People gather to remember Bijan Ghaisar on Nov. 17, 2018, at the Lincoln Memorial in Washington. (Michael S. Williamson/The Washington Post)

IT’S HARD to know how much credibility to accord the remarks made in court the other day by a lawyer representing one of the two U.S. Park Police officers who shot and killed Bijan Ghaisar, an unarmed young driver, near Washington in 2017. This much is clear, though: By stating that the FBI and Justice Department may be on the verge of charging or clearing the officers, and possibly even intervening on their behalf in a civil suit filed by Ghaisar’s family, the lawyer managed to thicken the opaque fog of mystery generated by federal authorities in the 19 months since the shooting.

Ghaisar, who was involved in a fender bender on the George Washington Memorial Parkway in Virginia, led police on a slow-speed chase that culminated when he tried to nose his car around a Park Police vehicle blocking his path. The two officers, standing to one side and in no apparent danger, opened fire, hitting him repeatedly.

Having posed no apparent danger, and committed no serious crime, Ghaisar, a 25-year-old accountant, died a senseless death. Just as senseless was the veil of silence then draped over the incident by authorities who released no information about the investigation for month after month. It was well over a year before the names of the officers were revealed, after the Ghaisar family brought a lawsuit against the officers.

No official account of the shooting, and no rationale to explain it, has ever been made public or shared with the Ghaisar family, as though law enforcement were free to shoot civilians and then simply remain silent indefinitely. Fortunately for the public, video footage of the incident, recorded by the in-car video camera of a Fairfax County police cruiser that was tailing the Park Police vehicle, was made public after the killing.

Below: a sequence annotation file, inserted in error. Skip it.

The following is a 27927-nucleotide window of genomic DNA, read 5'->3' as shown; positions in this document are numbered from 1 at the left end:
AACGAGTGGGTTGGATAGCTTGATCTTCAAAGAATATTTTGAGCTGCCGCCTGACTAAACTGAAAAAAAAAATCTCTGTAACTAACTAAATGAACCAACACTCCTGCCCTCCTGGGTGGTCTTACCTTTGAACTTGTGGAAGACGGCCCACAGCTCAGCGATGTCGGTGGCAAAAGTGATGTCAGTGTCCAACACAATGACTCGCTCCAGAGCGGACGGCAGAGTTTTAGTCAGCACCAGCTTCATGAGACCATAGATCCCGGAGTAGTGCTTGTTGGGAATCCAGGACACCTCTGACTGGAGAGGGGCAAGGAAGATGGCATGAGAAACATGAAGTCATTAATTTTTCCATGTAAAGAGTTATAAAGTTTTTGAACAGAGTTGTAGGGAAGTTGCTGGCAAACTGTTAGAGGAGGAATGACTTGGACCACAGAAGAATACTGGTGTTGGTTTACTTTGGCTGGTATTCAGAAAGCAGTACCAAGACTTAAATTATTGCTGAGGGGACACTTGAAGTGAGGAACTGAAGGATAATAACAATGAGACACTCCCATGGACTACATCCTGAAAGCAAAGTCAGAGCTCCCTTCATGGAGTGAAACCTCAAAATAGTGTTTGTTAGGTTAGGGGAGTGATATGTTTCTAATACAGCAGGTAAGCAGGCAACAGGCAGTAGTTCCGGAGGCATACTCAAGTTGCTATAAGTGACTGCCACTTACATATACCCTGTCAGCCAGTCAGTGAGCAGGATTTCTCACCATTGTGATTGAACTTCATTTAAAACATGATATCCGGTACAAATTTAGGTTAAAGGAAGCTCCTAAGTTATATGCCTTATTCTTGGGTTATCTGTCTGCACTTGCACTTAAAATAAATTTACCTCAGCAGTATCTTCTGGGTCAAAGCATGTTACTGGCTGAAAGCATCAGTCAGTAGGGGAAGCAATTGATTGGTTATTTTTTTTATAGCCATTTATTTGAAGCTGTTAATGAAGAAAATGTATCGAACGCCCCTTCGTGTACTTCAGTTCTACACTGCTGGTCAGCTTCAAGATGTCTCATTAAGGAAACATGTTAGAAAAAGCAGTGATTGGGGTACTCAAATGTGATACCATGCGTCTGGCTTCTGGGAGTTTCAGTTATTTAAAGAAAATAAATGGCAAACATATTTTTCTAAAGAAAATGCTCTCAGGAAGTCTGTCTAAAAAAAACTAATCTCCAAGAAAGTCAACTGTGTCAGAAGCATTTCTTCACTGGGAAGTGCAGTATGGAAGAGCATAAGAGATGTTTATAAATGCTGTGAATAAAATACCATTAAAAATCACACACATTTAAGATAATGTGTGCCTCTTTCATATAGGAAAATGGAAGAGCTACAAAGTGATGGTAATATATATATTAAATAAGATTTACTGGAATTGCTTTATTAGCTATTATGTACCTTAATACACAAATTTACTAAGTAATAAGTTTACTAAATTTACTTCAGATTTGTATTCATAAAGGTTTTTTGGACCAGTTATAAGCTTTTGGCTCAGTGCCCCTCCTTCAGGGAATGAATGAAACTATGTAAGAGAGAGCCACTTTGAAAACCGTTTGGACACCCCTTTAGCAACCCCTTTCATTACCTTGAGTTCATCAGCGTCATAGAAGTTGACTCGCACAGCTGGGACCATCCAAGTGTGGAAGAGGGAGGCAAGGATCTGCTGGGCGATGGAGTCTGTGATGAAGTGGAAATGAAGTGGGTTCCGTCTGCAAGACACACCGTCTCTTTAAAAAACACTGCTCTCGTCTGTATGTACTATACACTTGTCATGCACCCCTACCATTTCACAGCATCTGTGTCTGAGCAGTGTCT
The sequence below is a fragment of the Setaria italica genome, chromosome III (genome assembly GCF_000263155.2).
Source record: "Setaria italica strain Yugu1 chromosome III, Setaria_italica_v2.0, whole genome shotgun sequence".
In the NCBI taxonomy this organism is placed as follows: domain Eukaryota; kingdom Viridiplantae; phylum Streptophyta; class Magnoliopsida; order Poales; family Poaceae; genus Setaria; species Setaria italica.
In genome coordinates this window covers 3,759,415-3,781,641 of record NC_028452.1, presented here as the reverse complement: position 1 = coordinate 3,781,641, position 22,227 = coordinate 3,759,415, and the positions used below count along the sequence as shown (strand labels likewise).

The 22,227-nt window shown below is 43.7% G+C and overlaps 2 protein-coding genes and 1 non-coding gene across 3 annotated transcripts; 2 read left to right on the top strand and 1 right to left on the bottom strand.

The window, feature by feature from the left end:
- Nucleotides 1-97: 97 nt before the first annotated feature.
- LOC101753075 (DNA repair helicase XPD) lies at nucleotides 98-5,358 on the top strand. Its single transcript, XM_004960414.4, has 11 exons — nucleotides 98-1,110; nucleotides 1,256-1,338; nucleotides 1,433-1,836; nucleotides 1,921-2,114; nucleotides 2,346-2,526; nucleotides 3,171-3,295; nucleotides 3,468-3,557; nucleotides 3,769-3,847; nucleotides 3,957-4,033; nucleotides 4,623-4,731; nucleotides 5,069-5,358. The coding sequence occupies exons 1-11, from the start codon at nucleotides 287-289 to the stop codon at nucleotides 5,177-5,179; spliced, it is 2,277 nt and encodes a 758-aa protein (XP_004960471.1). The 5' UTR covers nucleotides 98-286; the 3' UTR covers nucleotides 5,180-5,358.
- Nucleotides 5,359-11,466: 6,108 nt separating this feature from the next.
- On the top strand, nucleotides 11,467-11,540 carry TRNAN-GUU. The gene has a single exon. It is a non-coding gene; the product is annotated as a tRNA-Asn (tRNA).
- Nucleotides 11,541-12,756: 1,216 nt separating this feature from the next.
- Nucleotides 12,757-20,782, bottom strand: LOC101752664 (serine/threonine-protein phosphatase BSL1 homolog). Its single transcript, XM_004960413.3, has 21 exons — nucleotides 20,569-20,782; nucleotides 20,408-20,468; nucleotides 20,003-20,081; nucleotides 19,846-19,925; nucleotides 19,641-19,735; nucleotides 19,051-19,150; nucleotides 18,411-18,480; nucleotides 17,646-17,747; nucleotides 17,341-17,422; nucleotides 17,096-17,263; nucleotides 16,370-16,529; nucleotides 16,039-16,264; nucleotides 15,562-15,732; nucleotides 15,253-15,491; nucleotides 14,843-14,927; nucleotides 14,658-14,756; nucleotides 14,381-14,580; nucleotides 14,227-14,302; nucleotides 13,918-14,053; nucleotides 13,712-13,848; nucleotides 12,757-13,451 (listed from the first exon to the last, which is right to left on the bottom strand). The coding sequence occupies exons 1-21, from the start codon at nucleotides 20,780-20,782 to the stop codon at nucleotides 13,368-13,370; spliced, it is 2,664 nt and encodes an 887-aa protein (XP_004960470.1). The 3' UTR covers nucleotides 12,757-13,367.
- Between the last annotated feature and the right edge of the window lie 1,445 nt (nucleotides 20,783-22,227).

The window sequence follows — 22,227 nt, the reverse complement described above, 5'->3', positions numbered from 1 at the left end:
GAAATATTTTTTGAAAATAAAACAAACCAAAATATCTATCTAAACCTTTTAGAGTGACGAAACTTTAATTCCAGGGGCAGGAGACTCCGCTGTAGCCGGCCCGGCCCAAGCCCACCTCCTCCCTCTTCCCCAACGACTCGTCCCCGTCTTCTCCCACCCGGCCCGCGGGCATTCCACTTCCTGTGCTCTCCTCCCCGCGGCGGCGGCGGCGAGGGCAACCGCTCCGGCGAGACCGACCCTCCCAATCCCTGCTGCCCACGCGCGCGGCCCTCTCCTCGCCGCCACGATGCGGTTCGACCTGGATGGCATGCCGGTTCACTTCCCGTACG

In response to the Ghaisar family’s civil suit, attorney Kobie Flowers, who represents one of the officers, told a federal magistrate last week that he’d been “involved in talks with the government” and expected a charging decision by the end of June. If the officers are not indicted, he added, he had been told the government would intervene to defend them in the civil suit.

It’s conceivable that Mr. Flowers and the lawyer representing the other officer have been in plea- bargain discussions with Justice Department prosecutors; it’s also conceivable that in the absence of any agreed-upon deal, prosecutors have not yet discussed it with the Ghaisar family. However, it is inconceivable that the government would step in to represent the officers if there were a plea bargain, which would amount to an admission of guilt.

At the very least, the authorities, mum for so long, should communicate on issues of timing and process with the Ghaisar family; having been kept in the dark, they shouldn’t have to learn that a decision is imminent from a lawyer representing the officers. Whatever errors in judgment he may have made, Ghaisar, after all, is the victim. That remains the case despite stony-faced official opacity.